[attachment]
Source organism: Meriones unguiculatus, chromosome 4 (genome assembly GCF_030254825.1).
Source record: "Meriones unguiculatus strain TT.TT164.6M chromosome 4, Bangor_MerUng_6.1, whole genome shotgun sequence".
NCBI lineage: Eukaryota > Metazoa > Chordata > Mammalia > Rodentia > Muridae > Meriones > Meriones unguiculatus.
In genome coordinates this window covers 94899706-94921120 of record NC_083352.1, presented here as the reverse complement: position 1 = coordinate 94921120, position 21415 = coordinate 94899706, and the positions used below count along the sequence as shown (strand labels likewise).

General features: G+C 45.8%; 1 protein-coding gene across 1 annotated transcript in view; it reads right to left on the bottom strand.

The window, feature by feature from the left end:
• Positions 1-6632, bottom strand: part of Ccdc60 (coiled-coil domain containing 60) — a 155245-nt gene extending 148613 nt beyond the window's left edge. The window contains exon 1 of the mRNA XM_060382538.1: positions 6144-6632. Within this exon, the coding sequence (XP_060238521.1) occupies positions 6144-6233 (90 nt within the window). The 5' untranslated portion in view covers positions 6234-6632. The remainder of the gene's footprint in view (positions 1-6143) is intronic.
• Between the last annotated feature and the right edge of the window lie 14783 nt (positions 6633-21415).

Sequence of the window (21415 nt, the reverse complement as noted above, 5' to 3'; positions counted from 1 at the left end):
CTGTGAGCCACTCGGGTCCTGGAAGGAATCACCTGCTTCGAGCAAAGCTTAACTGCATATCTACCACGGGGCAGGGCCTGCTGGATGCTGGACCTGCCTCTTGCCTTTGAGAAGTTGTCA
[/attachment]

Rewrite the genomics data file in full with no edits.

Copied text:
Source organism: Meriones unguiculatus, chromosome 4 (genome assembly GCF_030254825.1).
Source record: "Meriones unguiculatus strain TT.TT164.6M chromosome 4, Bangor_MerUng_6.1, whole genome shotgun sequence".
NCBI lineage: Eukaryota > Metazoa > Chordata > Mammalia > Rodentia > Muridae > Meriones > Meriones unguiculatus.
In genome coordinates this window covers 94899706-94921120 of record NC_083352.1, presented here as the reverse complement: position 1 = coordinate 94921120, position 21415 = coordinate 94899706, and the positions used below count along the sequence as shown (strand labels likewise).

General features: G+C 45.8%; 1 protein-coding gene across 1 annotated transcript in view; it reads right to left on the bottom strand.

The window, feature by feature from the left end:
• Positions 1-6632, bottom strand: part of Ccdc60 (coiled-coil domain containing 60) — a 155245-nt gene extending 148613 nt beyond the window's left edge. The window contains exon 1 of the mRNA XM_060382538.1: positions 6144-6632. Within this exon, the coding sequence (XP_060238521.1) occupies positions 6144-6233 (90 nt within the window). The 5' untranslated portion in view covers positions 6234-6632. The remainder of the gene's footprint in view (positions 1-6143) is intronic.
• Between the last annotated feature and the right edge of the window lie 14783 nt (positions 6633-21415).

Sequence of the window (21415 nt, the reverse complement as noted above, 5' to 3'; positions counted from 1 at the left end):
CTGTGAGCCACTCGGGTCCTGGAAGGAATCACCTGCTTCGAGCAAAGCTTAACTGCATATCTACCACGGGGCAGGGCCTGCTGGATGCTGGACCTGCCTCTTGCCTTTGAGAAGTTGTCA